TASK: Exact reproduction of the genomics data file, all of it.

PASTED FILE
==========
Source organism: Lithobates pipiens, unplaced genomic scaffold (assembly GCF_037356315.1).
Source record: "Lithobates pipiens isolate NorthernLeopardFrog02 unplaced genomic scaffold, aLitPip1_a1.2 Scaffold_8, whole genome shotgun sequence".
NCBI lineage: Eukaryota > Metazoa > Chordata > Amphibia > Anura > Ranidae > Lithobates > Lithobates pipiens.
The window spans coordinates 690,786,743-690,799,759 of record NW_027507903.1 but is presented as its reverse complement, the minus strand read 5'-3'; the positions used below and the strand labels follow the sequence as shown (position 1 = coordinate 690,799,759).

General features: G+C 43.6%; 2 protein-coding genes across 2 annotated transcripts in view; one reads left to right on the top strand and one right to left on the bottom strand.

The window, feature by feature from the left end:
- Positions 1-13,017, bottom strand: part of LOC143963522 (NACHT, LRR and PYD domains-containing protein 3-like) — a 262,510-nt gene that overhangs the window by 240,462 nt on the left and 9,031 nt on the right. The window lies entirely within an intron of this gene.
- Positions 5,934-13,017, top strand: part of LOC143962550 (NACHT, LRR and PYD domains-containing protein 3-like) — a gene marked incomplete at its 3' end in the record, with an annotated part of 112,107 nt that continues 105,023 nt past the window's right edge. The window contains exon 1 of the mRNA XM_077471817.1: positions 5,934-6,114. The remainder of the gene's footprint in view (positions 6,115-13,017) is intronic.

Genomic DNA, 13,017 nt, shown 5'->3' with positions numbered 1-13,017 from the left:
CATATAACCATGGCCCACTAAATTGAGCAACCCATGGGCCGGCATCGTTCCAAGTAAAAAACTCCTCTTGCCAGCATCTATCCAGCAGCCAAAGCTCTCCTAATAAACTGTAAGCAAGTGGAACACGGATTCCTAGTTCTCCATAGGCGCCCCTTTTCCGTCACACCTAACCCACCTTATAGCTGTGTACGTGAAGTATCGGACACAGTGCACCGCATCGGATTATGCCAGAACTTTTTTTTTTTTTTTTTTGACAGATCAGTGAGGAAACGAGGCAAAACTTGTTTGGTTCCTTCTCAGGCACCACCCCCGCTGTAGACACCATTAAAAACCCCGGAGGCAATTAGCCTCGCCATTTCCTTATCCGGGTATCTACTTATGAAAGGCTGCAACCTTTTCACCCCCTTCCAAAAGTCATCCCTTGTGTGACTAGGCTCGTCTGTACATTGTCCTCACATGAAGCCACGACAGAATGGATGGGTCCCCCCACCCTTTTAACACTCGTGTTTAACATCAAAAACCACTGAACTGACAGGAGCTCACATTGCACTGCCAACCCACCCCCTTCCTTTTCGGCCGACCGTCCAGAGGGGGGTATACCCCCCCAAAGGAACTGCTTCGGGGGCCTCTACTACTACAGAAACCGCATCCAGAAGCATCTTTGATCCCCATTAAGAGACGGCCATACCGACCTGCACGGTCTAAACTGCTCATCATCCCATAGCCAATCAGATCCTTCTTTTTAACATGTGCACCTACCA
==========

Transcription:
Source organism: Lithobates pipiens, unplaced genomic scaffold (assembly GCF_037356315.1).
Source record: "Lithobates pipiens isolate NorthernLeopardFrog02 unplaced genomic scaffold, aLitPip1_a1.2 Scaffold_8, whole genome shotgun sequence".
NCBI lineage: Eukaryota > Metazoa > Chordata > Amphibia > Anura > Ranidae > Lithobates > Lithobates pipiens.
The window spans coordinates 690,786,743-690,799,759 of record NW_027507903.1 but is presented as its reverse complement, the minus strand read 5'-3'; the positions used below and the strand labels follow the sequence as shown (position 1 = coordinate 690,799,759).

General features: G+C 43.6%; 2 protein-coding genes across 2 annotated transcripts in view; one reads left to right on the top strand and one right to left on the bottom strand.

The window, feature by feature from the left end:
- Positions 1-13,017, bottom strand: part of LOC143963522 (NACHT, LRR and PYD domains-containing protein 3-like) — a 262,510-nt gene that overhangs the window by 240,462 nt on the left and 9,031 nt on the right. The window lies entirely within an intron of this gene.
- Positions 5,934-13,017, top strand: part of LOC143962550 (NACHT, LRR and PYD domains-containing protein 3-like) — a gene marked incomplete at its 3' end in the record, with an annotated part of 112,107 nt that continues 105,023 nt past the window's right edge. The window contains exon 1 of the mRNA XM_077471817.1: positions 5,934-6,114. The remainder of the gene's footprint in view (positions 6,115-13,017) is intronic.

Genomic DNA, 13,017 nt, shown 5'->3' with positions numbered 1-13,017 from the left:
CATATAACCATGGCCCACTAAATTGAGCAACCCATGGGCCGGCATCGTTCCAAGTAAAAAACTCCTCTTGCCAGCATCTATCCAGCAGCCAAAGCTCTCCTAATAAACTGTAAGCAAGTGGAACACGGATTCCTAGTTCTCCATAGGCGCCCCTTTTCCGTCACACCTAACCCACCTTATAGCTGTGTACGTGAAGTATCGGACACAGTGCACCGCATCGGATTATGCCAGAACTTTTTTTTTTTTTTTTTTGACAGATCAGTGAGGAAACGAGGCAAAACTTGTTTGGTTCCTTCTCAGGCACCACCCCCGCTGTAGACACCATTAAAAACCCCGGAGGCAATTAGCCTCGCCATTTCCTTATCCGGGTATCTACTTATGAAAGGCTGCAACCTTTTCACCCCCTTCCAAAAGTCATCCCTTGTGTGACTAGGCTCGTCTGTACATTGTCCTCACATGAAGCCACGACAGAATGGATGGGTCCCCCCACCCTTTTAACACTCGTGTTTAACATCAAAAACCACTGAACTGACAGGAGCTCACATTGCACTGCCAACCCACCCCCTTCCTTTTCGGCCGACCGTCCAGAGGGGGGTATACCCCCCCAAAGGAACTGCTTCGGGGGCCTCTACTACTACAGAAACCGCATCCAGAAGCATCTTTGATCCCCATTAAGAGACGGCCATACCGACCTGCACGGTCTAAACTGCTCATCATCCCATAGCCAATCAGATCCTTCTTTTTAACATGTGCACCTACCA